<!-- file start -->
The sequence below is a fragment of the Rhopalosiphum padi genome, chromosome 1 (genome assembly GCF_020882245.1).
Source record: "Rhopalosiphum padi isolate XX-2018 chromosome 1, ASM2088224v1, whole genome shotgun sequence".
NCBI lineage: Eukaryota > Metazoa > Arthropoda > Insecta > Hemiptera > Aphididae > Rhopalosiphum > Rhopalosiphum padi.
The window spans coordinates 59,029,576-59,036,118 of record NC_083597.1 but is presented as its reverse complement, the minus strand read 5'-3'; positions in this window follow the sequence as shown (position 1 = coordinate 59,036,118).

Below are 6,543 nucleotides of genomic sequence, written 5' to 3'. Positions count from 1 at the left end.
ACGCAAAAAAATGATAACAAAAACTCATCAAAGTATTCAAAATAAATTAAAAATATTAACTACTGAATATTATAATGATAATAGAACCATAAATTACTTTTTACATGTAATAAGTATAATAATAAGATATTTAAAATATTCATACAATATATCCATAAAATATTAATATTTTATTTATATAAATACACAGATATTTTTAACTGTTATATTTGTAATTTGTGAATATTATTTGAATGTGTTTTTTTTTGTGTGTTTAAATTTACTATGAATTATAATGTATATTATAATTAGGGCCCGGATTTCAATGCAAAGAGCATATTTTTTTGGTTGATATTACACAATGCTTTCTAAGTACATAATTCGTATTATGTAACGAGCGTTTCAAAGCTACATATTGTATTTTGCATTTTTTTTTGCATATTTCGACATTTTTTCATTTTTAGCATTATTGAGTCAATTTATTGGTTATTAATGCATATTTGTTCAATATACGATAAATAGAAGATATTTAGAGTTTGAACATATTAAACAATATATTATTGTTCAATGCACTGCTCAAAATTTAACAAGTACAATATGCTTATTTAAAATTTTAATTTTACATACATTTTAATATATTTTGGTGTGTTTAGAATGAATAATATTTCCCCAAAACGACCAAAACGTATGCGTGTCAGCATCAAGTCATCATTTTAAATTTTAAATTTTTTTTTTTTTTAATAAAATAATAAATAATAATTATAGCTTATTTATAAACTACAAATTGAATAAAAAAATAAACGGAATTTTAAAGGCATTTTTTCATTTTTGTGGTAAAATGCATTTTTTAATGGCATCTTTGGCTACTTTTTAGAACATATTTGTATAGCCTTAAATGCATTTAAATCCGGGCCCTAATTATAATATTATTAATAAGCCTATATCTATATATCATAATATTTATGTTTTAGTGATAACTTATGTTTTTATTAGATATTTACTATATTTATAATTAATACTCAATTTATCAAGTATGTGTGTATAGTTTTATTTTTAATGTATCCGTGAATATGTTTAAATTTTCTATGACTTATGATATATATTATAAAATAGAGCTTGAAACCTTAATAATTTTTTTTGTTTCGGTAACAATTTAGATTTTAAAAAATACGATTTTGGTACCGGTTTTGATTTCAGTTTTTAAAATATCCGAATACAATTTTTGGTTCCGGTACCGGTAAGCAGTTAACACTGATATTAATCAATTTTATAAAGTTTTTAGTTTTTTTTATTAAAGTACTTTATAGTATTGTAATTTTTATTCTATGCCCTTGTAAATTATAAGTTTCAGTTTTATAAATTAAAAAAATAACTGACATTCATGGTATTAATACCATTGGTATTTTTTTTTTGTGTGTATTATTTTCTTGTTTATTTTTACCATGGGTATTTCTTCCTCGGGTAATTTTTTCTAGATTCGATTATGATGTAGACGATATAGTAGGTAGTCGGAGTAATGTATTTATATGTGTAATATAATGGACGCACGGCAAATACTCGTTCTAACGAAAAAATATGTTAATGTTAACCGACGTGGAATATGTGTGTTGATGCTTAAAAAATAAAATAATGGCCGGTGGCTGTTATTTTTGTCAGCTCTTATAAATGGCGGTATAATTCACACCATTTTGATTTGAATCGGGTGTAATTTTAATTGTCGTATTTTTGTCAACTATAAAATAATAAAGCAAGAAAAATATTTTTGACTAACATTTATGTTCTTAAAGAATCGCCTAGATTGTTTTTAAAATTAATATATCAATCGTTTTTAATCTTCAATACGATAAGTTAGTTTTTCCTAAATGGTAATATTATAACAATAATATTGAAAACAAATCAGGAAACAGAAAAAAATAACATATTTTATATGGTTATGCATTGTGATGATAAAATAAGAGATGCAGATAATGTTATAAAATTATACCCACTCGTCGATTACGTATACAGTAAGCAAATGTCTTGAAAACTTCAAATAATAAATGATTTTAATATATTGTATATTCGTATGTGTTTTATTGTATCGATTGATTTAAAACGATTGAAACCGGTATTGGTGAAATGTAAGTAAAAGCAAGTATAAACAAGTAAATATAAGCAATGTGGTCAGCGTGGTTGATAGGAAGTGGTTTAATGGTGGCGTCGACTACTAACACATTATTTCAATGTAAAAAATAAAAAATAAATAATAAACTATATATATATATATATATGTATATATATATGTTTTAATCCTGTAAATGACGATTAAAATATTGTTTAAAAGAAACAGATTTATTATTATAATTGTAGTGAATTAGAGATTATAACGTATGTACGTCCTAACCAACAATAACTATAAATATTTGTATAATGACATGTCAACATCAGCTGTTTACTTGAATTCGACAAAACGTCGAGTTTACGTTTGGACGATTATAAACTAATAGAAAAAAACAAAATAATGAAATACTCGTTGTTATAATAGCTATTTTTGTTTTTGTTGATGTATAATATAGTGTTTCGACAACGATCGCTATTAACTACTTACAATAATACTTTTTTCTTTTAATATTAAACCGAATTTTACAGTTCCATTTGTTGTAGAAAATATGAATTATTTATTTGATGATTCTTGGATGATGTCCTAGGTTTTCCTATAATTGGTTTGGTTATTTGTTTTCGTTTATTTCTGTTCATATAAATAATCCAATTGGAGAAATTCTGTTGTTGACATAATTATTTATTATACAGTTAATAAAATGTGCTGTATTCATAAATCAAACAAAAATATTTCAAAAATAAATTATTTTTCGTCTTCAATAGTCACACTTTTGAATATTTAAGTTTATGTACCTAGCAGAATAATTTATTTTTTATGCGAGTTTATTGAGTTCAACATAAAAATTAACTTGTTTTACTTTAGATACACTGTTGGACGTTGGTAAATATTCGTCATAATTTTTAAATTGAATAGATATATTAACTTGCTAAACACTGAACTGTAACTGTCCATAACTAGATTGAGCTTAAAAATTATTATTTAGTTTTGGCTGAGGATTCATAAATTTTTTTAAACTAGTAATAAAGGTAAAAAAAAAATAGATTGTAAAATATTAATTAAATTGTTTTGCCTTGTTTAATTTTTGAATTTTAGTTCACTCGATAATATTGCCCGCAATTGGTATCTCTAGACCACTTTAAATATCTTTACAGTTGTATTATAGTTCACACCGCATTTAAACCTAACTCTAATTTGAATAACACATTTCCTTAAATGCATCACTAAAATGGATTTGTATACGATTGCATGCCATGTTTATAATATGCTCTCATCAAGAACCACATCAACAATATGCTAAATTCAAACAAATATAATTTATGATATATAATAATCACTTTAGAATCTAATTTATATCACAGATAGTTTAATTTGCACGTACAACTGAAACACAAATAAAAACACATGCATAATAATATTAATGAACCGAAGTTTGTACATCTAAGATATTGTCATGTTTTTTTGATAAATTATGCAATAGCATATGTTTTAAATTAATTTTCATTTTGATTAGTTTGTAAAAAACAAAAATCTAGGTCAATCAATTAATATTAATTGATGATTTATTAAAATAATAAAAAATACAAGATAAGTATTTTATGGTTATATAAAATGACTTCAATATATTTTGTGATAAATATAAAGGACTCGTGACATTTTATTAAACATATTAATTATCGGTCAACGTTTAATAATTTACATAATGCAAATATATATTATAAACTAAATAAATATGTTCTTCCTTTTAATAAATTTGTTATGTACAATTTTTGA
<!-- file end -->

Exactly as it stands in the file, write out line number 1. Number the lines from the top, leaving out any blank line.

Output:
The sequence below is a fragment of the Rhopalosiphum padi genome, chromosome 1 (genome assembly GCF_020882245.1).